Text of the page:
Mechanical Organic - Flat Earth Society

Year of Release: 2006
Label: independent
Catalog Number: n/a
Format: CD
Total Time: 76:57:00

The band name Mechanical Organic evokes thoughts of a certain kind of music - that you won't find on Flat Earth Society. Instead we have a gentle piece of music defined by soft multi-part vocals and a mix of guitars and bass with synth-driven electronica. On reflection the "mechanical" part is the electronica, with an industrial vibe, yet the choruses keep it very "organically" real - so perhaps the name was well chosen.

The sound is dominated by the vocals, which are very old-school - yet it's refreshingly relaxed, lightweight, and quite fun. There are almost no instrumental bridges, no solo vocals, and few of the structures we're used to in today's progressive music - yet it's interesting, and worth a listen.

There's a lot of blazingly-fast guitar work played pushed far back in the mix. Perhaps it should have been brought out more often and allowed to play in the sun in the form of traditional guitar solos. It's wasted as it is. Some sections, like the end of "The Bitter Truth," allow the guitar to be heard quite clearly - but it still doesn't come across as well as it could. The rest of the music has a slow, deliberate tempo, and there's a dark undertone to most tracks which will have some comparing it loosely with doom metal. But it isn't doom metal. In fact it's interesting that this CD has been adopted by the metal crowd - and that the band themselves call it a blend of hard metal with industrial and progressive elements. There isn't much metal here, and it's a bit proggy - but then, there's no other category for this music either.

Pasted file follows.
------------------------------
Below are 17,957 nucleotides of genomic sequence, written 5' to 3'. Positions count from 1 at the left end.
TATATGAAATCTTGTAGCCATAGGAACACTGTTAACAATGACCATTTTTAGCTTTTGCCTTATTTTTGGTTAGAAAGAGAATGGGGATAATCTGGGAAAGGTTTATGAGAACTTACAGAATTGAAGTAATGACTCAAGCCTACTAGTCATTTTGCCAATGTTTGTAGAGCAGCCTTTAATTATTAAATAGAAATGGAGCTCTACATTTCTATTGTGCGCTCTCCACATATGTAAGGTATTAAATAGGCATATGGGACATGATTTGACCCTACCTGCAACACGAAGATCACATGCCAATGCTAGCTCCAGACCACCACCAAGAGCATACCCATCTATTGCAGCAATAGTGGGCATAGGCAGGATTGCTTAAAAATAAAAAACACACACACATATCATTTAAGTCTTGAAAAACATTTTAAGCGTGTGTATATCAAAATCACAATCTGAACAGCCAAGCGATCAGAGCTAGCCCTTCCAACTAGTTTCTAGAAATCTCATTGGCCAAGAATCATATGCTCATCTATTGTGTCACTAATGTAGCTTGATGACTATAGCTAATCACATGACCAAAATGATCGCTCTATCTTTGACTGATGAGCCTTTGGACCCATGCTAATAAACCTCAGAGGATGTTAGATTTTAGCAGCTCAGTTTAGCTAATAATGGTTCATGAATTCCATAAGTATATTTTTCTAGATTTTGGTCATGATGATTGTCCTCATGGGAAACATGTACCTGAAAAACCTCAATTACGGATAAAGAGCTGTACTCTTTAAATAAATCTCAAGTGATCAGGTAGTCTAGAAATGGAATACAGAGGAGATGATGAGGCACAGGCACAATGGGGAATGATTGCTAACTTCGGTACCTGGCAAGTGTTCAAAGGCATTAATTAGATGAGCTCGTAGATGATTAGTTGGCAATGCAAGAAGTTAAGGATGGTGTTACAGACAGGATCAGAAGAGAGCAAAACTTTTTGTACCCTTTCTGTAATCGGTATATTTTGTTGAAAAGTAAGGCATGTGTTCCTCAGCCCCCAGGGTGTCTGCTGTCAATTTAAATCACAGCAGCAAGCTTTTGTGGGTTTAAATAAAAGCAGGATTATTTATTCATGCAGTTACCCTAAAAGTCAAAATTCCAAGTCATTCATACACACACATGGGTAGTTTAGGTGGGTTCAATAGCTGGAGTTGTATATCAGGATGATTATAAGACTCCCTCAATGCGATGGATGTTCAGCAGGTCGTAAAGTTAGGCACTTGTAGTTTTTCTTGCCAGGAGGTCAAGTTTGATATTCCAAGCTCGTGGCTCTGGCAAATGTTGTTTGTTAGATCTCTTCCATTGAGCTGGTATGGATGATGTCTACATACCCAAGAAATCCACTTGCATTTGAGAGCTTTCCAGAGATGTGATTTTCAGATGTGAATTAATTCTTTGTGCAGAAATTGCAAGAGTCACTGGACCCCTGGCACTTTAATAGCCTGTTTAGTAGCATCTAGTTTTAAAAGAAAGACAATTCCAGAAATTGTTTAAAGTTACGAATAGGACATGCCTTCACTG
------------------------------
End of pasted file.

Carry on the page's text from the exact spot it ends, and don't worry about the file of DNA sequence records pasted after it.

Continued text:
Much of Flat Earth Society sounds like the chorus of a 1970s Canterbury/progressive song - a pleasantly different sound, but it goes on for the considerable length of the record. At 77 minutes, I would have hoped for more variety. The 10-minute closing track "This They Must Never Know" is very different though, and features about seven and a half minutes of spoken prose in a mechanical voice-box kind of delivery with an Aussie accent. In a deliberate monotone it recites the plans and methods of a super-race that controls the common man - obviously one-part new-world-order styled sci-fi and one part cynical commentary on the control today's super-powerful wield over the plebians.

Before committing their music to final mastering, artists ought to try a little exercise I use when evaluating a CD. Using an old fashioned record-player analogy - "drop the needle" in the middle of each song - one after the other - and see if they all sound the same (This is most easily accomplished if you play the record as MP3s on a computer).

Mech Org - as they call themselves - is a three piece Australian band, and this CD was self-financed. With better production, clearer separation of sounds and more variety in the mix, it has potential to be great. As it is, it's a bit samey but it definitely deserves your support. It's different, and in the genres of music we cover on these hallowed pages, different is good. I'll be watching out for for Mech Org's next CD.

What Have We Become / Stealth / Hacking Humanity / Nothing Is Real / Username and Password / All According To Plan / To Bridge The Void / Weapons Of Mass Distraction / Nostalgia / The Bitter Truth / This They Must Never Know

Eddie Katz - vocals, bass, keyboards
Connie D - synth and lead guitar
Laurence Belviso - drums and percussion

Flat Earth Society (2006)

Genre: Electronic

Origin AU

Added: July 13th 2006
Reviewer: Duncan N Glenday
Artist website:
Hits: 873
Language: english


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